Scenography Commission







1999 Scenography Commission Meeting

Held at 'The Dark Night', Antwerp, Belgium

The minutes of meetings held at 10.00-13.00 Friday 1 October, 10.00-13.17 and 19.17-20.44 Saturday 2 October and 10.00-12.00 Sunday 3 October 1999 have been combined and renumbered for clarity.
Present :
Belgium - Jerôme Maeckelbergh
Chile - Ruby Goldstein
Czech Republic - Simona Rybakova *
Estonia - Kustav-Agu Puuman
France - Etienne Bisson
Germany - Harald Reichelt
Great Britain - Peter Ruthven Hall
Israel - Tali Itzhaki
Japan - Kazue Hatano
Korea - In-Suk Suh (Chair)
Netherlands - Peter De Kimpe
Netherlands - Louis Janssen (Executive
Philippines - Rolando Meriales de Leon
Slovak Republic - Ales Votava
Sweden - Sunniva Thelestam
USA - Laura Crow (ex officio Chair, CDWG *)
USA - Richard Thomas
Yugoslavia - Miodrag Tabacki
In Attendance
Belgium - Rita Geerts *
Czech Republic - Simon Caban
Israel - Avi Oz
Japan - Chika Kato
Japan - Terumitsu Takahashi
Korea - Na Rae Hong
Netherlands - Rien Bekkers *
Sweden - Punilla Bodin *
USA - Elbin Cleveland
USA - Marianne Custer *
USA - Margaret Mitchell *
Yugoslavia - Angelina Atlagic *
Austria - Florian Kradolfer
Brazil - Jose Carlos Serroni
Bulgaria - Marina Raytchinova
Canada - Robert Doyle
Canada - Ron Fedoruk
Canada - Alison Green *
Canada - Kathleen Irwin
Canada (Quebec) - Jacques Lemieux
Canada (Quebec) - Claude Sabourin
Cuba - Jose Antonio Prades Hung
Finland - Timo Martinkauppi
Finland - Maija Pekkanen
Great Britain - Pamela Howard
Great Britain - Richard Hudson
Hong Kong - Chun-yin Ip
Hong Kong - Rosie Lam Tung
Hungary - Erzsebet Ek
Israel - Meira Sheffy
Italy - Fransesco Sforza
Mexico - Rene Duron
Mexico - Eugenio Servin *
Mexico - Luis Fernando Payan
New Zealand - Tolis Papazoglou
Nigeria - Dr. James Olusola Aborisade
Philippines - Rosauro Q. de la Cruz
Philippines - Alan Y. Flores
Poland - Ewa Kakczak-Koziek
Poland - Piotr Orbacaj
South Africa - M Michael
USA - Richard Durst
USA - Ralph Funicello
USA - Sarah Nash Gates *
USA -Susan Tsu *
*Members of the Costume Design Working Group

This is a fashion gown on sale in Brussels inspired by Issey Miyake

Photo 1. Meeting in Antwerp
in the "Dark Night" the home of Jerome Maeckelbergh

1. Welcome from the Chair, Mr. In-Suk Suh
In-Suk Suh welcomed Scenography Commission members to the 1999 meeting hosted by Jerôme Maeckelbergh at his home in Antwerp on behalf of the Belgium Association for Scenographers and Theatre Technicians. In-Suk Suh expressed his gratitude to Jerôme Maeckelbergh for hosting a second OISTAT meeting this year and for his enlightened approach to arranging the meeting whilst keeping the cost manageable. In-Suk Suh emphasized the importance of meeting regularly in person and also of relaying information and findings back to all members of the OISTAT Centers worldwide. Whilst each Commissioner must fulfil this responsibility it is hoped that the Scenography Commission pages on the OISTAT Website will reach an ever-increasing audience. He then read out his address posted on the Scenography Commission Home Page of the OISTAT Website.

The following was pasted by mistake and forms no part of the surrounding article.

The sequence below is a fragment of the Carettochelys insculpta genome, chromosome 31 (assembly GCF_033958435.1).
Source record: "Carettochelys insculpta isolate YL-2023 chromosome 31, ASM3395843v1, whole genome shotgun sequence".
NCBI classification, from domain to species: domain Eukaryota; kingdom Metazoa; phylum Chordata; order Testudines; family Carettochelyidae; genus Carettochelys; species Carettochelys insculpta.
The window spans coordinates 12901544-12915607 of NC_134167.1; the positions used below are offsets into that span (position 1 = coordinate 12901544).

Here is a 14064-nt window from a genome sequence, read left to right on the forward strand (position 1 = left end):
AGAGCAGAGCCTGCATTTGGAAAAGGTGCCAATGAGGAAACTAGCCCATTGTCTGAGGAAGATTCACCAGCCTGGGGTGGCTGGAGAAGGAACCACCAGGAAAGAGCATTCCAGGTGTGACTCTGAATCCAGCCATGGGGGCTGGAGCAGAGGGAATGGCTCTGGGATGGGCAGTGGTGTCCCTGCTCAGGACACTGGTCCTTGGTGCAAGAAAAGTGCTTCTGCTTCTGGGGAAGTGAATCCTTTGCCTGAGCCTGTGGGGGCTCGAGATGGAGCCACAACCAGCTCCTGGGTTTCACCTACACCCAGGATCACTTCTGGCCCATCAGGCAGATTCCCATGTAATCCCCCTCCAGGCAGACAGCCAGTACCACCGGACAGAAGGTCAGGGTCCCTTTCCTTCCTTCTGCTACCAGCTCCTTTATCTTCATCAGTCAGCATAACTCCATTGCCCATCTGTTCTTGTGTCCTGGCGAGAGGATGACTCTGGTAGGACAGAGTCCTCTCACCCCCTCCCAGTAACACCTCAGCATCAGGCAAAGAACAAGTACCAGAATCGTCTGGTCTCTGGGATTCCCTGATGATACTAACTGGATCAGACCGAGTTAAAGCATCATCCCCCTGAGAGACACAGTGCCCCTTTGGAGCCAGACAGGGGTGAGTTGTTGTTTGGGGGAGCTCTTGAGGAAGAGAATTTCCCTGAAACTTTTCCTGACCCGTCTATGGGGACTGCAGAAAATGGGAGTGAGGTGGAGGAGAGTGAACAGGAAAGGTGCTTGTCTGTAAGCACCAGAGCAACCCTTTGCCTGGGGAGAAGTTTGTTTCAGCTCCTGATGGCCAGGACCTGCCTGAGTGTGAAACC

2. Minutes of the 1998 Meeting of the Scenography Commission
The minutes of this meeting are posted on the Website but insufficient delegates had read them for them to be approved. Comments should be made to the Chair for corrections.

3. Report on 1998 Scenography Commission Meeting in Israel
The Symposium considered whether there was ëNationalism in Scenographyí. The papers presented were gratefully received. The meeting, which included an exhibition, a number of visits and much discussion was considered to be very successful. Tali Itzhaki thanked everyone for their contribution to the Haifa Symposium. At In-Suk Suh's request, she will try to disseminate the proceedings of the symposium to the Scenography Commission members. Peter de Kimpe recommended that the host country announce the symposium topic sufficiently far in advance to allow members to submit papers in advance. There followed a formal Vote of Thanks to Ben-Zion Munitz, Avi Oz, Tali Itzhaki and the Association of Israeli Theatre Designers in appreciation of organizing such a successful meeting.

4. Report on ìScenographerís Forum PQí99î
100 delegates had met in Prague to consider the topic: ëWorking together in the 21st Centuryí. Many delegates contributed to the discussion, which agreed the need:

  • To uphold the 30-year tradition of OISTAT
  • To spread membership to non-member nations including Brazil, South Africa, Uruguay and other countries in South America and Asia.
  • To maintain strong activity in the Commission and to initiate related Design Working Groups:Sound Design (Florian Kradolfer and Richard Thomas); Lighting Design  (Jennifer Tipton); Multimedia and Digital Design (Laurie Shawn Borshoboy)
  • To send a booklet of greetings to former Chairman, John Bury, who was unable to attend owing to ill health. Members talked and felt in common service with the many great scenographers present including Ming Cho Lee and Ralph Koltai as well as those that had managed to attend in the face of national or personal adversity.